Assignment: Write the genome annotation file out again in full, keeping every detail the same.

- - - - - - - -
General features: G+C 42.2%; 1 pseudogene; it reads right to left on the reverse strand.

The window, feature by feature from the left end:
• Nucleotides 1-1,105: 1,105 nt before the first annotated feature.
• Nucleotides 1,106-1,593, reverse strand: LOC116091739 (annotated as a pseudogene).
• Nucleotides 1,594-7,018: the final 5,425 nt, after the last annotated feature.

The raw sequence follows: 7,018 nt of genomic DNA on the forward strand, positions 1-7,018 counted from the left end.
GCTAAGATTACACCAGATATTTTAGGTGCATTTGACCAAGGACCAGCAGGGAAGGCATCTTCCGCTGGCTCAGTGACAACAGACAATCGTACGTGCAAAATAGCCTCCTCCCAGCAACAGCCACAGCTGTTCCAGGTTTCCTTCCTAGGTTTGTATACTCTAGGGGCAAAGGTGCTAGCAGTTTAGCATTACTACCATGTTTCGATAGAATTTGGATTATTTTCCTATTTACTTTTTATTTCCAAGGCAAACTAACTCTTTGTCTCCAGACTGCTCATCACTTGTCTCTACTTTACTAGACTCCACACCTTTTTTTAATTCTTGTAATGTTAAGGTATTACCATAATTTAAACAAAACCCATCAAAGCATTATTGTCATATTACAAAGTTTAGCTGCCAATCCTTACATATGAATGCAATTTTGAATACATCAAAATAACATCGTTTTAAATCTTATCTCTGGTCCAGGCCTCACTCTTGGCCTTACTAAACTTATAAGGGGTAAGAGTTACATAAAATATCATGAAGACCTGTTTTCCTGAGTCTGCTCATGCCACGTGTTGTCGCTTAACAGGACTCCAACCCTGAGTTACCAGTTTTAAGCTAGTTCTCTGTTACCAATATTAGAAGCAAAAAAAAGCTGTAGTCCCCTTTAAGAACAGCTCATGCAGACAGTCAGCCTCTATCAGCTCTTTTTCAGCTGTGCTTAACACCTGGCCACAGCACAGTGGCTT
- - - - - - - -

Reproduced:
General features: G+C 42.2%; 1 pseudogene; it reads right to left on the reverse strand.

The window, feature by feature from the left end:
• Nucleotides 1-1,105: 1,105 nt before the first annotated feature.
• Nucleotides 1,106-1,593, reverse strand: LOC116091739 (annotated as a pseudogene).
• Nucleotides 1,594-7,018: the final 5,425 nt, after the last annotated feature.

The raw sequence follows: 7,018 nt of genomic DNA on the forward strand, positions 1-7,018 counted from the left end.
GCTAAGATTACACCAGATATTTTAGGTGCATTTGACCAAGGACCAGCAGGGAAGGCATCTTCCGCTGGCTCAGTGACAACAGACAATCGTACGTGCAAAATAGCCTCCTCCCAGCAACAGCCACAGCTGTTCCAGGTTTCCTTCCTAGGTTTGTATACTCTAGGGGCAAAGGTGCTAGCAGTTTAGCATTACTACCATGTTTCGATAGAATTTGGATTATTTTCCTATTTACTTTTTATTTCCAAGGCAAACTAACTCTTTGTCTCCAGACTGCTCATCACTTGTCTCTACTTTACTAGACTCCACACCTTTTTTTAATTCTTGTAATGTTAAGGTATTACCATAATTTAAACAAAACCCATCAAAGCATTATTGTCATATTACAAAGTTTAGCTGCCAATCCTTACATATGAATGCAATTTTGAATACATCAAAATAACATCGTTTTAAATCTTATCTCTGGTCCAGGCCTCACTCTTGGCCTTACTAAACTTATAAGGGGTAAGAGTTACATAAAATATCATGAAGACCTGTTTTCCTGAGTCTGCTCATGCCACGTGTTGTCGCTTAACAGGACTCCAACCCTGAGTTACCAGTTTTAAGCTAGTTCTCTGTTACCAATATTAGAAGCAAAAAAAAGCTGTAGTCCCCTTTAAGAACAGCTCATGCAGACAGTCAGCCTCTATCAGCTCTTTTTCAGCTGTGCTTAACACCTGGCCACAGCACAGTGGCTT